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Age-related accumulation of B-1 cell progenitors in mice reflects changes in miR15a/16-1 expression and radioresistance capacity
Experimental Hematology & Oncology volume 12, Article number: 24 (2023)
Hyperproliferative diseases such as Chronic Lymphocytic Leukemia (CLL) and Systemic Lupus Erythematosus (SLE) are potentially related to some disturbance in the apoptosis pathway, specifically in B-1a cells (CD5+). Accumulation of B-1a cells in lymphoid organs, bone marrow or periphery is observed in some leukemia experimental murine models along aging. It is known that aging also increases the healthy B-1 cell population. However, it is not yet clear if it happens due to self-renewal of mature cells or proliferation of progenitor cells. Herein we demonstrated that the B-1 cell precursor population (B-1p) from bone marrow of middle-aged mice is higher than from young mice. Also, these aged cells are more resistant to irradiation and have downregulation of microRNA15a/16. Alterations in these microRNAs expression and in Bcl-2 regulation were already described in human hematological malignancies and new therapeutically approaches focus on that axis. This finding could explain the early events related to cell transformation during aging and correlate with beginning of symptoms in hyperproliferative diseases. Moreover, studies have already reported these pro-B-1 as a contributor to the origin of other leukemia (Acute Myeloid Leukemia - AML). Our results point to a possible relation between B-1 cell precursors and hyperproliferation during aging. We hypothesized that this population could be maintained until the mature status of the cell or reveal changes that result in re-activation of precursor in adult bone marrow, culminating in accumulation of B-1 cells later. Based on this, B-1 cell progenitor could represent an origin for B cell malignancies and a new candidate target to diagnose and treatments in the future.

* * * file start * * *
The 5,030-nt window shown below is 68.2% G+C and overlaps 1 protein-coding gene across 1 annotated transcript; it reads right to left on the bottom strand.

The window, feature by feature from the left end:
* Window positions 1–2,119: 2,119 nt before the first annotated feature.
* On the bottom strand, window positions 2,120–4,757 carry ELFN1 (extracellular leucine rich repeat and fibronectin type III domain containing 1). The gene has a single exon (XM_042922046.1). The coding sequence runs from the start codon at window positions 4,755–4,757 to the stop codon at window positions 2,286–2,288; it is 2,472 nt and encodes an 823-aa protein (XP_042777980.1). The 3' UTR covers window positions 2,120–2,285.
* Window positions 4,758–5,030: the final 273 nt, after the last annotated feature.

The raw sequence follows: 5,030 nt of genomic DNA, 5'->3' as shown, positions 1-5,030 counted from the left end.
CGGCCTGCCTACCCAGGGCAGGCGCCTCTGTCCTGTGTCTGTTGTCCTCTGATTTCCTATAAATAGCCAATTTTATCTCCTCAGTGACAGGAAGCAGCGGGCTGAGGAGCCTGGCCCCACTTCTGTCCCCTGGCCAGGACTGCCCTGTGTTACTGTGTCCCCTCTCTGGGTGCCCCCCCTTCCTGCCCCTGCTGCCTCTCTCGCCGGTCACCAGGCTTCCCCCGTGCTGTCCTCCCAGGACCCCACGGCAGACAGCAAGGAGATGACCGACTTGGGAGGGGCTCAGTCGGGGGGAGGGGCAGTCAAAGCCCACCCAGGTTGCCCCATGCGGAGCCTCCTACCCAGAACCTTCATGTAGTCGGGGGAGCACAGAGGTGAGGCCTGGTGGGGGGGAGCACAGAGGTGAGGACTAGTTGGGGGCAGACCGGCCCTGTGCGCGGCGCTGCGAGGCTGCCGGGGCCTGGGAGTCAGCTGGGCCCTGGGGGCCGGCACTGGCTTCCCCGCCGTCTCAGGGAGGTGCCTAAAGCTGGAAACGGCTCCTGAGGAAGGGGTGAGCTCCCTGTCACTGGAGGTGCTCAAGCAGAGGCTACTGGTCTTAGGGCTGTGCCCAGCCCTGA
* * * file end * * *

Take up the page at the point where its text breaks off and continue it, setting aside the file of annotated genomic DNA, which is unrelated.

To the editor,
B cells are subdivided in B-1 and B-2 cells, that play different roles in the immune system. Mice B-1 progenitor population (pro-B-1-stage) is described and is distinct from B-2 progenitor . The human B-1p population is yet to be fully characterized but studies showed the development from the same hematopoietic stem cells (HSCs) that give rise to B-2 cells .
There is a proposal that some mature human B-cell malignancies and autoimmune diseases could arise from B-1 cells [3, 4]. Accumulation of B-1 cells was seen in New Zealand Black/White mice (NZB/NZW) , in patients with SLE  and it was described an aged-dependent increase of B-1 cells in NZB/NZW, BALB/c and CBA mice . Other characteristics could be seen in CLL patients and B-1 from NZB/NZW strain, such as presence of the asymptomatic precursor, downregulation of microRNA15a/16-1 and radioresistant capacity to gamma ionization (8Gy) [8, 9]. Despite the association between B-1 cells, CLL and aging, the origin of B-1 cell accumulation is not elucidated. We investigated the role of B-1p cells as a source of B-1 cell malignancies.
We isolated B-1p cells from young (8 weeks old) and middle-aged mice (30 weeks old). First, there is an increase of B-1p cells in middle-aged mice in relation to the young group (p=0.0391), as shown in Fig. 1B. Fig. 1A and C also show increased B-1p in middle-aged as represented by percentage of parent. The absolute number of events also reveals that difference (p=0.0453). Other study showed the accumulation of B-1p cells in older mice (~2 years) , however, our aim is to identify changes in B-1p population before that time point.